Acquired extension contracture of infancy or childhood.Less common than flexion contracture.F > MInitially thought to be congenital, or secondary to progressive idiopathic fibrosis of the vastus intermedius muscleNearly all children, H/O serious illness in early infancy.
ETIOLOGYRepeated IM inj in thigh during infancy.Antibiotic, analgesics, antiepileptic.AbscessMuscle traumaUnited fracture.
PATHOPHYSIOLOGYVolume of drug inj in to young babies compresses the capillaries & muscle fibres M. ischaemia fibrotic changes.Local M. necrosis at the site of inj.Irritative nature of the drug.Combined with severe underlying disease, poor nutrition & prolonged recumbency.
Muscle fibrosis adherent to bone & deep fascia dimple.Muscle fails to develop with the bone flexion becomes more & more restricted.Delay between the inj & contracture always present.# femur – Q adherent to callus – limit flexion.
CLINICAL FEATURESPainless, progressive limitation of both active & passive knee flexion with an extension contracture.Affected knee is normal at birth.Parents note the child’s difficulty in squatting, kneeling, sitting cross-legged, running, or climbing stairs.Walks with limp due to straight knee or unstable quadriceps gait.
Dimple , which deepens with forced flexion of knee.ROM; Painless in the available arc.Atrophy of thigh, absence of creases.Subcutaneous hardness.Genu- recurvatum in severe casesHigh riding patella.Habitual dislocation P in chronic case.
X rayContracture – progressive displacement & hypoplasia of patella, fragmentation of inf. Pole of patella.Skeletal changes in distal femur articular surface points anteriorly.Femoral condyles gets flattened.Tibial dislocated anteriorly.Gross degenerative changes.
Differential diagnosisC. genu recurvatum, Arthogryposis cong. Short Q, present at birth @ with other deformities.Cong. & habitual dislocation patella Q mech is relatively short, ROM not affected.Polio, myelomeningocele & NM disorders – unbalanced Q action – extension deformities.
TREATMENTEarly recognisation & prevention through passive ex. in children receiving intramuscular inj.Physio / passive stretching ex [doubtful use]Always surgical release is necessary.Indicated to prevent late changes in the condyles & patella.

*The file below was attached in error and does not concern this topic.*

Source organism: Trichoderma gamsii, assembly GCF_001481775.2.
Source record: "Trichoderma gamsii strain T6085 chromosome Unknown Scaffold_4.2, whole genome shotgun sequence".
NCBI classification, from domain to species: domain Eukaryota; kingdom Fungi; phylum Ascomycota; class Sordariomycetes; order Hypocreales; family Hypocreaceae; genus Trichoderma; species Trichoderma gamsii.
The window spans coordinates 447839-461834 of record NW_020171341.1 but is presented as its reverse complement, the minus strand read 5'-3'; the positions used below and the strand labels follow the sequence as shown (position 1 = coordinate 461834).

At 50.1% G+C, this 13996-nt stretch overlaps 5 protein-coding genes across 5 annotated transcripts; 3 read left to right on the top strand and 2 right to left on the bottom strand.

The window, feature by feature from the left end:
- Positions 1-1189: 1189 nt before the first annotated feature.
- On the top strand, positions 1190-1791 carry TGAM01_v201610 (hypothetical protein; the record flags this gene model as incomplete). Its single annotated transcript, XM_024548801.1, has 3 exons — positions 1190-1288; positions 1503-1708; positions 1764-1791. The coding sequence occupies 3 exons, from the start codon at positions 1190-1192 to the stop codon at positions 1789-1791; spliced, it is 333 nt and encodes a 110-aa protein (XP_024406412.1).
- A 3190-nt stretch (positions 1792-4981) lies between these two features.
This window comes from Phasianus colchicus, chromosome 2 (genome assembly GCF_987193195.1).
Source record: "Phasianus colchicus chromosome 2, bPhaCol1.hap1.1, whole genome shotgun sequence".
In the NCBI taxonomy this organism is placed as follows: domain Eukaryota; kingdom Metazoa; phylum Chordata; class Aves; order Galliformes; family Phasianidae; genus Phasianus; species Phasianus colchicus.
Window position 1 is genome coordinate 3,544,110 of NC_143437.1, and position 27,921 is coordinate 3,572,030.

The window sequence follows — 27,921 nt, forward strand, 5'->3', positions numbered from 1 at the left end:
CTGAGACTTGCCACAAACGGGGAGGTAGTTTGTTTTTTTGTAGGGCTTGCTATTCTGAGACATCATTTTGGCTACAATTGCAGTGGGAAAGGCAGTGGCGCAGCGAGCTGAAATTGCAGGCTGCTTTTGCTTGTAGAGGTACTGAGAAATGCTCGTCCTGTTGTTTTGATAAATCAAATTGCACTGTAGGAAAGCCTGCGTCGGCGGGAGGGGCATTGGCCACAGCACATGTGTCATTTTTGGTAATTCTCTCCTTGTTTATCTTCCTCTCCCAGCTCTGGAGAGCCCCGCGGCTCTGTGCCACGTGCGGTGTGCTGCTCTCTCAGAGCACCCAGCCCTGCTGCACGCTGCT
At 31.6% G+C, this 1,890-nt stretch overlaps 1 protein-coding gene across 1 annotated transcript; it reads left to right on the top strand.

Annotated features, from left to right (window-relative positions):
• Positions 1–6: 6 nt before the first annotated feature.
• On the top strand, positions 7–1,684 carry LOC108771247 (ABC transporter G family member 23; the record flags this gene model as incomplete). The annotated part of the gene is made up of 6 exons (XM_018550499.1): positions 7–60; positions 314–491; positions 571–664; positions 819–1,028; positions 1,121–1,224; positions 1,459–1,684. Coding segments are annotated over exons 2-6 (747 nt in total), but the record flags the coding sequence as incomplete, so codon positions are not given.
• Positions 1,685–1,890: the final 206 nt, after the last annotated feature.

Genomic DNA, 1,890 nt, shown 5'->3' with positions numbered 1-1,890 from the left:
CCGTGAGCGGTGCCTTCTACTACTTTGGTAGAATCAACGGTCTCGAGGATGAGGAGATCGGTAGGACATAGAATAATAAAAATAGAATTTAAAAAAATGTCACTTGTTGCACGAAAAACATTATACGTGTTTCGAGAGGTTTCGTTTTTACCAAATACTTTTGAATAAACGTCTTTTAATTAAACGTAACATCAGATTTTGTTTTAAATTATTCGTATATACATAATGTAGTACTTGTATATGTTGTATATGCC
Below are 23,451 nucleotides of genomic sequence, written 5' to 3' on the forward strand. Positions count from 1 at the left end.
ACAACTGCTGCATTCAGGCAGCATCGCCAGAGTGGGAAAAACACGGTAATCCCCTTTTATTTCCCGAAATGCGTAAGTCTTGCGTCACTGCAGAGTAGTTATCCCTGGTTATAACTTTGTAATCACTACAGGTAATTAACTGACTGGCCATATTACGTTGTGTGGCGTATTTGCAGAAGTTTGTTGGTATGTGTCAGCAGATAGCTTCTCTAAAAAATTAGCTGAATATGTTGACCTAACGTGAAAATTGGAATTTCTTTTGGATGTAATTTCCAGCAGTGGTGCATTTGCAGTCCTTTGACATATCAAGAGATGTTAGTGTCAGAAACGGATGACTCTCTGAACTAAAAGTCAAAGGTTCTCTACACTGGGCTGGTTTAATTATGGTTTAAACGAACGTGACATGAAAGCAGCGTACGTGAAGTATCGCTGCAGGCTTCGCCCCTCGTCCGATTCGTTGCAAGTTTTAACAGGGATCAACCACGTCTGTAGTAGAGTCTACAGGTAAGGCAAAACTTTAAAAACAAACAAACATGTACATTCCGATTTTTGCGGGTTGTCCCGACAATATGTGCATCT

Structures in contracture [Nicoll]1) fibrosis of the vastus intermedius muscle tying down the rectus femoris to the femur in the suprapatellar pouch and proximally,2) adhesions between the patella and the femoral condyles,3) fibrosis and shortening of the lateral expansions of the vasti and their adherence to the femoral condyles, and4) actual shortening of the rectus femoris muscle
Sengupta – proximal releaseDuring early stagesWhen no significant jt changes occurredPrinciple –fibrosed muscles is in the upper lateral part of thigh [inj]Upper attachment of V.L is detached from its origin after transversely cutting the fibrosed IT band.Fibrosed V. intermedius is erased from the femur.
Rectus femoris if fibrosed also to be released from its origin. Advantages:1. Eliminate extensor lag2. Hemarthrosis3. Performed at the site of the pathology4. Postoperative mobilisation is quicker5. High scar produces a more acceptable cosmetic result.
Thompson - Quadricepsplasty When there is more extensive changes success depends on1) whether the rectus femoris muscle has escaped injury,2) how well this muscle can be isolated from the scarred parts of the quadriceps mechanism,3) how well the muscle can be developed by active use.
Rectus muscle released from vasti on both sidesFibrotic V. intermedius partially excised.Intra-articular adhesions removed.Vasti are sutured with rectus keeping knee flexed.Rectus if contracted is elongated by V-Y plasty.
Postopknee was immobilised in plaster at 50* for 2-3 days.The knee then placed in a CPM.This was followed by intensive physiotherapy.Stretching ex are continued throughout the growing period.
Supracondylar femoral osteotomy – when genu recurvatum with degenerative changes developed in order to gain flexion.Arthrodesis – if arthritis symptoms are severe.